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Back on the first congress of Recycling Valley Textile

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Back on the first congress of Recycling Valley Textile

INDEX14

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CETI now to be part of some major European projects

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Eric DEVAUX, University Professor and Scientific Director of CETI

"We are already preparing a detailed action plan with our partners in the academic and industrial worlds, inside and outside of France, regarding our role in the Horizon 2020 programme, which is to be based on four main themes:

  • Valorization of biosourced polymers to make textiles (both technical and clothing) and recycling of textiles materials,
  • "Barrier" materials (filtration, acoustics, thermics, medical),
  • Functional nanomaterials (smart textiles, nanofibres, etc.),
  • Composites and complex structures

Since January 2013, we have hosted and assisted 3 masters research students:

  • Selven Rungiah, on the impact of spunbond process parameters on the functional characteristics of nonwovens.
  • Irène Harlé, on the development of bicomponent fibres through the use of phase changing materials offering improved comfort through controlled temperatures
  • Foued Ben Salem, on determining the parameters involved in multi-component spinning of nanostructured polymers (in fire proofing applications)

If you are interested in joining CETI for a collaborative project, contact Thierry LE BLAN ( This e-mail address is being protected from spambots. You need JavaScript enabled to view it ) or Julien PAYEN ( This e-mail address is being protected from spambots. You need JavaScript enabled to view it )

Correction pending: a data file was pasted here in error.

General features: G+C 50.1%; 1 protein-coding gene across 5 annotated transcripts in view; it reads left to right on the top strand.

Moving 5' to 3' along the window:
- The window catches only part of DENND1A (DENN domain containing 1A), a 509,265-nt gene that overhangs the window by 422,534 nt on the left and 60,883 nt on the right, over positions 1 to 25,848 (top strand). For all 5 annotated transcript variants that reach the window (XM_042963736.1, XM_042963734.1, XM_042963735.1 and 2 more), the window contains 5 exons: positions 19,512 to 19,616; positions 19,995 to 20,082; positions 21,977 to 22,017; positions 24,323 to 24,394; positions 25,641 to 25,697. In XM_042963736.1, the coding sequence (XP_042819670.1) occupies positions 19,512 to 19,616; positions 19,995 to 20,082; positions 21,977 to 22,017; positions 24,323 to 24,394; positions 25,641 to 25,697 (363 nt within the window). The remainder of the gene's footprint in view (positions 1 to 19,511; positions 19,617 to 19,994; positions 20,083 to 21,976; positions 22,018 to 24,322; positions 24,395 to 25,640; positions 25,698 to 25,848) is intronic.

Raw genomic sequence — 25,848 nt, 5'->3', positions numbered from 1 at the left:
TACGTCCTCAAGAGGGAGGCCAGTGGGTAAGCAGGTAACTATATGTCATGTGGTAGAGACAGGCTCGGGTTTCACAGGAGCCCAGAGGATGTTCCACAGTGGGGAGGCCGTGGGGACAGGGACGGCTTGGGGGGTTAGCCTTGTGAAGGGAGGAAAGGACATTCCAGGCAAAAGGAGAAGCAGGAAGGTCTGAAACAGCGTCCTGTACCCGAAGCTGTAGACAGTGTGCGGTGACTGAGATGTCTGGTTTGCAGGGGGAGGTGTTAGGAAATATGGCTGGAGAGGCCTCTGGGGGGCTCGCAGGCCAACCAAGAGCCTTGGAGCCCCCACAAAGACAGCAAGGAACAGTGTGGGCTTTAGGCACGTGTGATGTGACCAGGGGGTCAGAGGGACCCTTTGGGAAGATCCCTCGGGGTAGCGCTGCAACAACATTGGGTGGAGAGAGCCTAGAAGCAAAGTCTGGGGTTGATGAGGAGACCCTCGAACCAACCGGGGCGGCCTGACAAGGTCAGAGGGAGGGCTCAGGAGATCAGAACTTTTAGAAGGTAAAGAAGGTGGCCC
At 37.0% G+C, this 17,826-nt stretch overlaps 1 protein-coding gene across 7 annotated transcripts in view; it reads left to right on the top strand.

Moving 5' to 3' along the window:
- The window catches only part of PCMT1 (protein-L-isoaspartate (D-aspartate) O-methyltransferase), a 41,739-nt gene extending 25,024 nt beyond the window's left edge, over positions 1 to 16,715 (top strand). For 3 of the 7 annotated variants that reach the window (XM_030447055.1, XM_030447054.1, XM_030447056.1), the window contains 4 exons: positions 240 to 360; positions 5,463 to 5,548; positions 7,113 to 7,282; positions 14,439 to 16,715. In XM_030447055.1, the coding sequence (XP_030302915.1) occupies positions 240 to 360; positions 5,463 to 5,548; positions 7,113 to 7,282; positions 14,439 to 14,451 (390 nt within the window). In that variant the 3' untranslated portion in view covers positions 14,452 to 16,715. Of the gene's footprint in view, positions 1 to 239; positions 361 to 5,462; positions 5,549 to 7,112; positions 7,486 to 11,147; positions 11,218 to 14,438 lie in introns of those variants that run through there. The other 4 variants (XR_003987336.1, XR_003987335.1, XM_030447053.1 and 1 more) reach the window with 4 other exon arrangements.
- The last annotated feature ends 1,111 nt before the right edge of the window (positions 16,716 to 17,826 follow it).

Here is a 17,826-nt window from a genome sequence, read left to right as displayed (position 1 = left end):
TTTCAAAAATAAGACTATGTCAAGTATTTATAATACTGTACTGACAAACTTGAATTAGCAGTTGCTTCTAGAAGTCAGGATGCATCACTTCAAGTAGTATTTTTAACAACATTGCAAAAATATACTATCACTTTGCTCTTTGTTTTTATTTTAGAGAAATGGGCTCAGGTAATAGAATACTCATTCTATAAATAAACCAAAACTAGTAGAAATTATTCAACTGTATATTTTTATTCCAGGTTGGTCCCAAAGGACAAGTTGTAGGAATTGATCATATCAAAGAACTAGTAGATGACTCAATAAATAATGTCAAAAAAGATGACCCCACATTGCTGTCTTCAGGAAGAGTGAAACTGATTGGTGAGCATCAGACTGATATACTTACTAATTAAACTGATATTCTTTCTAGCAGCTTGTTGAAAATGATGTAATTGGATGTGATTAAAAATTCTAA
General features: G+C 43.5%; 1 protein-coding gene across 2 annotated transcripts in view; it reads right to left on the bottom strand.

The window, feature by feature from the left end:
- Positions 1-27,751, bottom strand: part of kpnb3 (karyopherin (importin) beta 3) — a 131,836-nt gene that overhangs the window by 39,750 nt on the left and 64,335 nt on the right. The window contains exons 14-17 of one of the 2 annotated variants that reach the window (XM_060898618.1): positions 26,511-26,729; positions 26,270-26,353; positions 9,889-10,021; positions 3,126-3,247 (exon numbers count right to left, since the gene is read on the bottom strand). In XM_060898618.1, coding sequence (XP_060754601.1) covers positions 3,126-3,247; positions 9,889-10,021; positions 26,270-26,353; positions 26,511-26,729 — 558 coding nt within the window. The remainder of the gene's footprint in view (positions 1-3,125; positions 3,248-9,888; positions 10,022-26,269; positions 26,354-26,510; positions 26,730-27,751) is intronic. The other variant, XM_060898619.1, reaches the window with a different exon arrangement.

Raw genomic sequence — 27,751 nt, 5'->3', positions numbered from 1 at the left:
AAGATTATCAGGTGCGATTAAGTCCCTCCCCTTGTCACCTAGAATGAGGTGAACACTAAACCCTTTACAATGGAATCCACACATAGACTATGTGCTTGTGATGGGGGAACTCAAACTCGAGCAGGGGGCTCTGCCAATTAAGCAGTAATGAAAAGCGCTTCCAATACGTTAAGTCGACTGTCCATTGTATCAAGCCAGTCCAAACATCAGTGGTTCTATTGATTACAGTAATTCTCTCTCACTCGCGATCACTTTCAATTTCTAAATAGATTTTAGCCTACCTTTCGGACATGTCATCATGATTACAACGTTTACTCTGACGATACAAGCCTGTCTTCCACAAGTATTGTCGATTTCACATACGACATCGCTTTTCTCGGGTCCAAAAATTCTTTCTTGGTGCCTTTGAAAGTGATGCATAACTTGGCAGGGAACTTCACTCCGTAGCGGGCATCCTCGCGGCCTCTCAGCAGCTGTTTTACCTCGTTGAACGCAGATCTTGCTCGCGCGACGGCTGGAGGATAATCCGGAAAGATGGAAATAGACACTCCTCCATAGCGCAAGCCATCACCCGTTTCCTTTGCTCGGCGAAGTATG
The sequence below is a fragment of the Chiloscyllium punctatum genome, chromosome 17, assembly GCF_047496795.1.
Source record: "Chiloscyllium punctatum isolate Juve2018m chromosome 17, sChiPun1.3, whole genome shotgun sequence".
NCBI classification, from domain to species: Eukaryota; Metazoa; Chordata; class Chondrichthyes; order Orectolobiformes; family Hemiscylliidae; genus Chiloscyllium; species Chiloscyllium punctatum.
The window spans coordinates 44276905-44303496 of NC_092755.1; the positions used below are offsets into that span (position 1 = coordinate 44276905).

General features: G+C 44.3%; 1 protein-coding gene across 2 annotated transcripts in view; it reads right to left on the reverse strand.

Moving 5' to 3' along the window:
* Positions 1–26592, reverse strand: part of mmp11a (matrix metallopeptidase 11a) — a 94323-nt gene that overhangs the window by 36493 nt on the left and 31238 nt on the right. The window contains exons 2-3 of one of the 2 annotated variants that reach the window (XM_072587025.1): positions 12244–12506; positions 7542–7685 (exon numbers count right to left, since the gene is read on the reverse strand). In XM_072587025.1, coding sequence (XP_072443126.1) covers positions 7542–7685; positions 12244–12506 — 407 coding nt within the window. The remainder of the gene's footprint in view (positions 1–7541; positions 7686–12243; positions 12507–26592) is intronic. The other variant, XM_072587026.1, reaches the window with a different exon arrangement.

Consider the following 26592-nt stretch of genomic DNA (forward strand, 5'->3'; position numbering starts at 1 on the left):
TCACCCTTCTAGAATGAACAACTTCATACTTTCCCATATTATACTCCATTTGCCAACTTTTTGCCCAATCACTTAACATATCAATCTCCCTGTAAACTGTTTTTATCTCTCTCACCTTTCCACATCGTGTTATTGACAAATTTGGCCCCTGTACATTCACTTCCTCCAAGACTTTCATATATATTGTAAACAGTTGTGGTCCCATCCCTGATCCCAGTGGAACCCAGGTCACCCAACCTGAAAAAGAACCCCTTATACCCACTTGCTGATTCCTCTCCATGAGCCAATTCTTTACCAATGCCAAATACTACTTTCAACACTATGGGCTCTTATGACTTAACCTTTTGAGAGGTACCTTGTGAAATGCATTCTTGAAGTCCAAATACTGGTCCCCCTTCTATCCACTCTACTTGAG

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CLARIFIL is the second collaborative project financed that uses CETI's spunlaid nonwoven equipment.

                                                      

This UP-tex approved project concerns new, re-useable filtration media for the CLARIfication of liquids.

The drinks industry, like a great number of other industries (chemicals, pharmaceuticals, food, water and waste water treatment) uses several filtration processes that generally involve a pre-coat filter comprising a layer of particles called filtration additives. The most common of these additives are diatomite, perlite and cellusose products which have been used for over 80 years. The crystalline structure of diatomites, combined with their powder form, generates ecotoxicological risks when used. Regeneration of these materials is not particularly efficient as their particle size and permeability are modified, making them impossible to reuse. Their treatment, recovery and disposal are issues that are becoming increasingly problematical.
The final filtration of liquids in many applications is increasingly performed with microfiltration or ultrafiltration membranes. The low porosity of these membranes however lowers the output of industrial filtration plant. Solutions for increasing the flow rate are being sought in order to reduce the number of cleaning cycles as well as the size of the plant. The current development of sub-micronic filaments using various techniques is opening up new possibilities for the filtration of liquids. CLARIFIL has an eco-innovatory approach to the development of alternative solutions to conventional filtration media and microfiltration membranes in the form of biosourced materials and combined nonwoven fibrous media offering over 60% porosity with submiconic filaments.